NDP campaign manager Jill Marzetti said the party mistakenly gave Forum Research the wrong name of the Liberal candidate when it conducted a telephone poll of residents in the riding of Truro-Bible Hill-Millbrook-Salmon River.
Marzetti said the NDP provided the Toronto-based company information based on a dated list of potential candidates.
"Unfortunately in the case of Truro-Bible Hill, we missed updating for that particular candidate," she said in an interview.
Elections Nova Scotia has launched an investigation to determine what happened in that case, and Marzetti said party officials have discussed the matter with the elections watchdog.
"We've said this is an honest error because of not having the right list," she said.
Marzetti said NDP officials were checking into a similar problem in the riding of Timberlea-Prospect. A party spokesman later confirmed that the name of the 2009 Progressive Conservative candidate instead of the current Tory contender was given to Forum Research for a telephone poll it conducted in that riding.
Marzetti said NDP officials would call those voters who took part in the surveys, apologize for the error and provide them with the correct names of the candidates.
During a campaign stop earlier in the day in Halifax, Premier Darrell Dexter was asked whether his party was trying to suppress the vote by using faulty polling information.
"Of course not," he said. "Polling is expensive and it's a very precious resource and nobody would waste it in that fashion."
Liberal candidate Kelly Regan said she wasn't buying the NDP's explanation, adding that the Liberal candidate in the Truro riding, Barry Mellish, was nominated well in advance of the Sept. 7 election call.
"To me there is no reason why that (mistake) would have happened," said Regan.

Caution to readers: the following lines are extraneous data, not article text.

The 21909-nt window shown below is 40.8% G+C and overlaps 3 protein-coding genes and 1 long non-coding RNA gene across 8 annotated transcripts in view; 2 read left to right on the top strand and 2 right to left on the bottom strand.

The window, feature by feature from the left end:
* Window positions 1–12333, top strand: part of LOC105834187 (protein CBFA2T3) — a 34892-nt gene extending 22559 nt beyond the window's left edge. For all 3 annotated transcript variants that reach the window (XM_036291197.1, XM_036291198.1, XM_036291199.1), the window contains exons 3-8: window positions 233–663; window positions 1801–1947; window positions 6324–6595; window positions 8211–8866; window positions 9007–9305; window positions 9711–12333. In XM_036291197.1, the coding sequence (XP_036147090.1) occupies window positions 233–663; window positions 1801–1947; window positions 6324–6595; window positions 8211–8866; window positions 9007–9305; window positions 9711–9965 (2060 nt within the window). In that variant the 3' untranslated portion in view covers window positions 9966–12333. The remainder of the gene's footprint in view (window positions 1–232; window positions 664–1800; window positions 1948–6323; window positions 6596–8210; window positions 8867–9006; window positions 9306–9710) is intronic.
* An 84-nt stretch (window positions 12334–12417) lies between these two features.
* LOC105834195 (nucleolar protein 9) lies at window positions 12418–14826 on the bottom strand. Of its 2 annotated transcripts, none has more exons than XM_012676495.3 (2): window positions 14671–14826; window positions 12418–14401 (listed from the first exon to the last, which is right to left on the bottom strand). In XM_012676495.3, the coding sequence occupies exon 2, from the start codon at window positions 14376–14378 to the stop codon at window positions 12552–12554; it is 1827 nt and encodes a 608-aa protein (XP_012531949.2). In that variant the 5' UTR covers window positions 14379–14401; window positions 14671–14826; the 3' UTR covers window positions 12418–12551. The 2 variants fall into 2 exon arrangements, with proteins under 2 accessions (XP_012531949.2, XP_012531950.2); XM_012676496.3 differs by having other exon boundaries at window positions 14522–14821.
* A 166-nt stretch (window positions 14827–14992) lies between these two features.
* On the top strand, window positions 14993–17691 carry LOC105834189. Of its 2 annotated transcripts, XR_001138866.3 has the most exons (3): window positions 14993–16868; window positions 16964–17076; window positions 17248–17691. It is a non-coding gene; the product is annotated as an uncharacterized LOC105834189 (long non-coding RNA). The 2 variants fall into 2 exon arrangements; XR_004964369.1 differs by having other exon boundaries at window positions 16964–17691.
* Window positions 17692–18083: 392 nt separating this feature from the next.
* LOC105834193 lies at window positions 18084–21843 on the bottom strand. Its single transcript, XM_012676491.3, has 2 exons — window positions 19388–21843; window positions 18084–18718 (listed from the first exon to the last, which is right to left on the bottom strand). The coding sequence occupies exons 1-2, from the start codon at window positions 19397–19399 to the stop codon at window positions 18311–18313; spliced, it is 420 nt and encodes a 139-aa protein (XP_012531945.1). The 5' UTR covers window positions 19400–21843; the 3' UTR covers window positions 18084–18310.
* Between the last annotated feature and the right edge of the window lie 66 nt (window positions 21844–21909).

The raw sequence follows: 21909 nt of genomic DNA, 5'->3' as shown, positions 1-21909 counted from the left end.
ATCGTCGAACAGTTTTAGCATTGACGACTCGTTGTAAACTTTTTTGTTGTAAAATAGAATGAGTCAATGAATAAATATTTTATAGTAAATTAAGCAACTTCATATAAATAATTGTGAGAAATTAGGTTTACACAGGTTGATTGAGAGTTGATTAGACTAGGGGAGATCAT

The Liberals later confirmed Mellish was nominated on Feb. 24.
Regan said the misidentification of candidates is particularly significant in this campaign because people can vote on any day leading up to the Oct. 8 election by going to their local returning office and writing their chosen candidate's name on a blank ballot.
Tara Erskine, the chairwoman of the Progressive Conservative campaign, said the party was considering filing a complaint with Elections Nova Scotia over what happened in Timberlea-Prospect.
"I don't know if it's a mistake or a coincidence, but it's certainly worth investigating," Erskine said.
At his campaign stop in Halifax, Dexter announced that the NDP would help cover the costs of hearing aids for up to 6,000 low-income seniors if it is re-elected. He said the party would set aside $4 million annually for the program beginning in the spring of 2016, and it would provide a maximum of $500 for one hearing aid and $1,000 for two for each person eligible.
Progressive Conservative Leader Jamie Baillie was in Sydney Mines where he reiterated his party's plan to cut the harmonized sales tax by two percentage points, a move he says would save each Nova Scotia taxpayer almost $1,800 over four years.
Liberal Leader Stephen McNeil said his commitment to spend $2.6 million on early childhood support services — a promise previously highlighted in the party's platform — would be used in early intervention programs for children up to six years of age with special needs.